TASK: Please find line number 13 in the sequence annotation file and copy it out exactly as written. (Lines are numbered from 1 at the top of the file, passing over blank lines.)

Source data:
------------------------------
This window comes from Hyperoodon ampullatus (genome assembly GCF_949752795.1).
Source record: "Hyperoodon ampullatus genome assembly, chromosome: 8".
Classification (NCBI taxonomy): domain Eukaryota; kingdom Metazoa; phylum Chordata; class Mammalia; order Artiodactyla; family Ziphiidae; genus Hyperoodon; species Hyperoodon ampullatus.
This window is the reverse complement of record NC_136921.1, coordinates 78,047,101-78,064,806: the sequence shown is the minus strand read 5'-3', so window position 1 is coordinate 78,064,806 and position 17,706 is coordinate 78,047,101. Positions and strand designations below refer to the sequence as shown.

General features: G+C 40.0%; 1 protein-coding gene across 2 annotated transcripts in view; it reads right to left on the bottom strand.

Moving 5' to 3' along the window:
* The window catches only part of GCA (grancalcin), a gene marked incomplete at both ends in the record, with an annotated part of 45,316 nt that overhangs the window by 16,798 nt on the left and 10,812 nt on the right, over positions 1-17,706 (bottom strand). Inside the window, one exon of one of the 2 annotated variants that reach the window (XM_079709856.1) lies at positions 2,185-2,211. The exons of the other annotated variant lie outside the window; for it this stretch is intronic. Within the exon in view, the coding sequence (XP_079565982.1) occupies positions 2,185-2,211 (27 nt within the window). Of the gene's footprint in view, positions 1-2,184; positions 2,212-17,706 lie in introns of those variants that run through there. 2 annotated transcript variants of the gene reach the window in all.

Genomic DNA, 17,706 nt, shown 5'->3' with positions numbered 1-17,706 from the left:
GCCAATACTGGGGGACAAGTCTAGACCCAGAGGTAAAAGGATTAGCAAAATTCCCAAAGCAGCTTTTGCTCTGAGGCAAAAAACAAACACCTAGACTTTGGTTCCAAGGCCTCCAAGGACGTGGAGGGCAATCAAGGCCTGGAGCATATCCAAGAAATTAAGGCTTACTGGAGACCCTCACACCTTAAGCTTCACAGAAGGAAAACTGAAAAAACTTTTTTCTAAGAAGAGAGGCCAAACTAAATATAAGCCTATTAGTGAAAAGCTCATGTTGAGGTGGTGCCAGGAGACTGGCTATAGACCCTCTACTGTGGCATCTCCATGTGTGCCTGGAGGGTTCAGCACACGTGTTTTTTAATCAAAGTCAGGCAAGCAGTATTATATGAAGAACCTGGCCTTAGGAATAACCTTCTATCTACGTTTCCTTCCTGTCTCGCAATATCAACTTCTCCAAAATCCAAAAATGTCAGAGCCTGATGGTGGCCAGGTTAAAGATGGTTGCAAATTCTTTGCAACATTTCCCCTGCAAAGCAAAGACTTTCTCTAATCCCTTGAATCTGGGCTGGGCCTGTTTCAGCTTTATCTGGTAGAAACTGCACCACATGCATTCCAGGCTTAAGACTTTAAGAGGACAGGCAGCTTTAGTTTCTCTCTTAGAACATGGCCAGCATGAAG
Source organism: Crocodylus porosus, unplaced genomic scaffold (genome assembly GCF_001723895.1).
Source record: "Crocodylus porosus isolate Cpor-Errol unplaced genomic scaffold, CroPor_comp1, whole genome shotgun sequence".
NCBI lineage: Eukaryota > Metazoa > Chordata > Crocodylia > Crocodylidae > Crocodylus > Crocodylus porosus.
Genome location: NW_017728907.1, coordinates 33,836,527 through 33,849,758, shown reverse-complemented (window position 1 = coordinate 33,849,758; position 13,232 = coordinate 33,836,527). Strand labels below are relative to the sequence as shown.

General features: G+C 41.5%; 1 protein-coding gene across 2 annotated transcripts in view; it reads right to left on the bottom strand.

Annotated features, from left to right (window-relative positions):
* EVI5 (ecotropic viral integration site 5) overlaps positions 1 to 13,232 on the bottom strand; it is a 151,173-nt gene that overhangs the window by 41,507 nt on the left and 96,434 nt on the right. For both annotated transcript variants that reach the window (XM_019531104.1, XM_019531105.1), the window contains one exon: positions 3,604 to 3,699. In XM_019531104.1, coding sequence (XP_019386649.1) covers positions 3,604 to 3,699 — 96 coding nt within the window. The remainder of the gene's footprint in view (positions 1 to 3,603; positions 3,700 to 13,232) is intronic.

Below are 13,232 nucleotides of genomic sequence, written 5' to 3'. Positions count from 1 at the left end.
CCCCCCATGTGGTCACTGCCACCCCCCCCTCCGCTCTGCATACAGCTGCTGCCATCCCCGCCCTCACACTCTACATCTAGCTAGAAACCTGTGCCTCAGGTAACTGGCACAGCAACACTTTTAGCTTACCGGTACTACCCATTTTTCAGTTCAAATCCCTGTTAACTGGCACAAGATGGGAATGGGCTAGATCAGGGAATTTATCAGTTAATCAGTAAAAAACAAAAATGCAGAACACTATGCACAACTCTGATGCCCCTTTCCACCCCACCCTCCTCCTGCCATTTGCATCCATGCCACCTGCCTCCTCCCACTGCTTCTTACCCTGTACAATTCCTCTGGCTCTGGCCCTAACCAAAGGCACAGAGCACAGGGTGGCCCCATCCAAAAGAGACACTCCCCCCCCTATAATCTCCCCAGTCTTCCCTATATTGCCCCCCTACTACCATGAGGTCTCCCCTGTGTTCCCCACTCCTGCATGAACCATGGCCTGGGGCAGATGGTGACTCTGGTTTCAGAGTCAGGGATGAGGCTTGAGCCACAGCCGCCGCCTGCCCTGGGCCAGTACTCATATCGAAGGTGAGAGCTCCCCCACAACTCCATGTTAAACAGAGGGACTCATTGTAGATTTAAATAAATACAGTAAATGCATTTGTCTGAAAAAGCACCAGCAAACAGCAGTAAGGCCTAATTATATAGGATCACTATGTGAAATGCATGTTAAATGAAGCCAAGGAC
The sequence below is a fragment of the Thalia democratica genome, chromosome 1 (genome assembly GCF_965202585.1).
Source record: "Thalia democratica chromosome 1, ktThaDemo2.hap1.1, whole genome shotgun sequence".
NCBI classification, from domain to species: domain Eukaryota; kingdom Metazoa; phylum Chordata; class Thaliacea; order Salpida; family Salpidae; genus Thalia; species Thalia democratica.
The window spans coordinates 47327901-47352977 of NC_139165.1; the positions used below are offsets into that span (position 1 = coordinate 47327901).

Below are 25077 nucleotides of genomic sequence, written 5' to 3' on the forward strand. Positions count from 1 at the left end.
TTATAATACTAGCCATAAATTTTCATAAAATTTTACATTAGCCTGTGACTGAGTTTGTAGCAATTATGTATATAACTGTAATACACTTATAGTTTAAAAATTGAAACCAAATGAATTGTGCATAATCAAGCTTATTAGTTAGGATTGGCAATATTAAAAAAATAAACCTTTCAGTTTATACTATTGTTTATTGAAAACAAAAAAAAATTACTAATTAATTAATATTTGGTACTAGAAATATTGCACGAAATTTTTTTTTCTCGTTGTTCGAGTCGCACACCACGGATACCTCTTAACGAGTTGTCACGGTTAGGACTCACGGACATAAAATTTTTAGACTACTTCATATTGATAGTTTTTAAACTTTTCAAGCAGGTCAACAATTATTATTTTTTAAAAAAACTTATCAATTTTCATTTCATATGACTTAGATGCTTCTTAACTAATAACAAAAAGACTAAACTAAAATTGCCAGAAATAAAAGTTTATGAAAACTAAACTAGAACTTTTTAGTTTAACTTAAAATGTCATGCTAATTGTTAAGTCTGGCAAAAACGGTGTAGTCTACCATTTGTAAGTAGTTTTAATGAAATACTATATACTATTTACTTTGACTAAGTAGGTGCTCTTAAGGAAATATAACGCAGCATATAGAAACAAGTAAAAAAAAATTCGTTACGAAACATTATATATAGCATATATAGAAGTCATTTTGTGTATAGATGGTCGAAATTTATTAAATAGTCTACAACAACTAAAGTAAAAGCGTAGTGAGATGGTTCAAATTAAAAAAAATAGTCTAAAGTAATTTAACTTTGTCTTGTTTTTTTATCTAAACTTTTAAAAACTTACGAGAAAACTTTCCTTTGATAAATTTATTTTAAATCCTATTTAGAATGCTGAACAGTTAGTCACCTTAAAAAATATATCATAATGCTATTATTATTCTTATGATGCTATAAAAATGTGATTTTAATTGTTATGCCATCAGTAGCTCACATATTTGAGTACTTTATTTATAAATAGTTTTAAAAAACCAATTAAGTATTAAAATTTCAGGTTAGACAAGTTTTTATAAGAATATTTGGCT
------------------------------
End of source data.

Genome location: NW_017728907.1, coordinates 33,836,527 through 33,849,758, shown reverse-complemented (window position 1 = coordinate 33,849,758; position 13,232 = coordinate 33,836,527). Strand labels below are relative to the sequence as shown.